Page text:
by forrest fenn
Many of the objects in my collection are significant in a very small depiction of world history. Most are more interesting than they are important. Nevertheless, it is necessary for me to remember that each piece represents who we once were in a time that used to be, and that I will never be anything more than its temporary custodian.
In the early 1880s, Geronimo was the most prominent leader among the Apaches. His revengeful raids into Mexico and along the southern borders of Arizona and New Mexico were taking a heavy toll in life and property. President Grover Cleveland finally put pressure on General Crook to “rein in the terror at whatever cost.”
Kyetena, whose demeanor contained all of the earmarks of bad company, was the influential son of Nina, chief of the Warm Springs Band of the Chiricahua Apaches. He was released from Alcatraz early so he could be enlisted as a scout for the 4th Cavalry. In 1886, he was instrumental in talking Geronimo into surrendering to General Crook. The scout, who was suffering from severe dehydration at the time, was offered half a tin cup of water. He declined, saying that he would accept nothing less than a full drink, a testimony to the durability of the desert Indians.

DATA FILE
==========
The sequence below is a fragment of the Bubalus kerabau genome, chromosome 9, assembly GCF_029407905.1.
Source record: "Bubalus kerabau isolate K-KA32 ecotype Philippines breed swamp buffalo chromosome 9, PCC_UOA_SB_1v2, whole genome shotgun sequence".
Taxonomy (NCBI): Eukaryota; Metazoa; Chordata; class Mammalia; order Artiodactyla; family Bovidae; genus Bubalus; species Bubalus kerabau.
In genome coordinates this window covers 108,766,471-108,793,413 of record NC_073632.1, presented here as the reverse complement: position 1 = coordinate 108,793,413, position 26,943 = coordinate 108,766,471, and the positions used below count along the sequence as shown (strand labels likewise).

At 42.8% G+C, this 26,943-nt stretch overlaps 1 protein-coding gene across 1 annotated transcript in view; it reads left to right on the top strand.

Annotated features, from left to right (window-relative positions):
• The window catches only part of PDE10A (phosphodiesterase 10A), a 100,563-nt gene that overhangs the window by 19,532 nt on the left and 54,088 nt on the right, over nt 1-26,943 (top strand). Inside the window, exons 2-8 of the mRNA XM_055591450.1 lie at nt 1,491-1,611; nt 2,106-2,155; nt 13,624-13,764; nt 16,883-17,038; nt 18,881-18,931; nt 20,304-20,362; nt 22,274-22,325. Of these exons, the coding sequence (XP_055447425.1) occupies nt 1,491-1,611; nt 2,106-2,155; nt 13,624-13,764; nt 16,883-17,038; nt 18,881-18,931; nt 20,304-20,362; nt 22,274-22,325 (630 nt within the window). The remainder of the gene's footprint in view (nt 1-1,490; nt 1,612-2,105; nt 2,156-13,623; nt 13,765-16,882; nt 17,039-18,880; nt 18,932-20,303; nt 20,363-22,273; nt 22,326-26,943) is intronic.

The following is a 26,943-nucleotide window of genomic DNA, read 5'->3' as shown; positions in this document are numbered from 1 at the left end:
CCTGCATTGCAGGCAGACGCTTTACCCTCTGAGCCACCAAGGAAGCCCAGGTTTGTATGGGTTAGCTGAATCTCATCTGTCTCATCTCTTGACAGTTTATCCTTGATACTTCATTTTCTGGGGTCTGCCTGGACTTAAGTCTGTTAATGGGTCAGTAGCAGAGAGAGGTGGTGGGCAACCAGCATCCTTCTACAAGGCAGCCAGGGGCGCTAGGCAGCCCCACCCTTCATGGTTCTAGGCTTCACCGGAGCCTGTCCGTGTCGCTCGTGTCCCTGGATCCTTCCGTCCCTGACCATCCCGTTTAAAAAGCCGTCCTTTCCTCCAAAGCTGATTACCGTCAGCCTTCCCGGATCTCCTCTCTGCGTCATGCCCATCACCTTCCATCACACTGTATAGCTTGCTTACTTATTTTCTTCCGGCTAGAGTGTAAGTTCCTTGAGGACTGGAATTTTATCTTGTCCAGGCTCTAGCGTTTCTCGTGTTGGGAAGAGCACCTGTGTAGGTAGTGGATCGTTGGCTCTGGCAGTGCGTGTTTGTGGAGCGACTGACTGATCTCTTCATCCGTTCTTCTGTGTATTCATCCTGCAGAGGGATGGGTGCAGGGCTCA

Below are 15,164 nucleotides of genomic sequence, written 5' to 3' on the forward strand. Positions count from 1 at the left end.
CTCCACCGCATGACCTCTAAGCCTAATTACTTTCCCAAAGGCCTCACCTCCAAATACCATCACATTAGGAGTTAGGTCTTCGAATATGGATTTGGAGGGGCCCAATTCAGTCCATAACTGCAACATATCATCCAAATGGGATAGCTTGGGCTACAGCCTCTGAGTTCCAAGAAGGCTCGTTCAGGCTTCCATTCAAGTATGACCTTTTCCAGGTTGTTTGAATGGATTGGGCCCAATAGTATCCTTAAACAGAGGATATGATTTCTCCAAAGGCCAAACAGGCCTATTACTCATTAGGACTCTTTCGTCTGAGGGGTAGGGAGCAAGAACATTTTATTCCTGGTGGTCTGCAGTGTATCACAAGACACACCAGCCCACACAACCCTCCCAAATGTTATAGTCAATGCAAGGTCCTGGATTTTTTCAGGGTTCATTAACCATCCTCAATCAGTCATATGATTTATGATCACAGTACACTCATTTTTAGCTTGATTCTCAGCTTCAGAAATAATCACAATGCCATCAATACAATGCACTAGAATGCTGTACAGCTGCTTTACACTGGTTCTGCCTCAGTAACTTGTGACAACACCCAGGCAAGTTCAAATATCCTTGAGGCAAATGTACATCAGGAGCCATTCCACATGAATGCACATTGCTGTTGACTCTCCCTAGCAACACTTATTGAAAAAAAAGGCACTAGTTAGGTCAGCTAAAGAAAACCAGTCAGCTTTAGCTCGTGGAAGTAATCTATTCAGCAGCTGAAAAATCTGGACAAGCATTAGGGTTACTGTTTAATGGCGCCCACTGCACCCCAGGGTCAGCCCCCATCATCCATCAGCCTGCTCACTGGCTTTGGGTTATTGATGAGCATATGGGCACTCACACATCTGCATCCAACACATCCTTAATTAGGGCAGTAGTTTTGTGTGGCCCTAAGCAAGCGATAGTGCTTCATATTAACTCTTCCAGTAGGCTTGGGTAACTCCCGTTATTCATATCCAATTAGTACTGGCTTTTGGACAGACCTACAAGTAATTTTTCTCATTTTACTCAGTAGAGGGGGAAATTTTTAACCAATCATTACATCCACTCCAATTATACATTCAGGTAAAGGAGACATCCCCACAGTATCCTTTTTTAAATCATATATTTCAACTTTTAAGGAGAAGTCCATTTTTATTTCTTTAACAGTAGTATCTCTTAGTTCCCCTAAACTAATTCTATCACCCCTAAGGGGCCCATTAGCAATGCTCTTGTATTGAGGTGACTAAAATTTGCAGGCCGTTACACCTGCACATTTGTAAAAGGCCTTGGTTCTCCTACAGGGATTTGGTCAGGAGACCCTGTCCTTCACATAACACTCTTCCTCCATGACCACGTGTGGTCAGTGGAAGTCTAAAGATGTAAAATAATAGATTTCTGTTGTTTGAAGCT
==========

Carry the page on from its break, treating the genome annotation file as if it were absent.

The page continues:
The iconic Geronimo was a prisoner of war for 27 years. He died at Ft. Sill, in 1909, of pneumonia after being thrown from his horse and spending a cold night supine on the ground. On his deathbed Geronimo, who had long since learned the judicious lessons of what not to believe, muttered, “I should never have surrendered. I should have fought until I was the last man alive.”
During the Indian Wars, small canteens were fabricated to hold enough tobacco for a short bivouac. This one, made of copper and heavily patinated, contains the original tobacco. It was probably crafted by an army trooper and given to Kyetena, perhaps by General Crook himself.
The writing on the rondelle says:
FORT BOWIE 4TH CAV
U.S. ARMY scout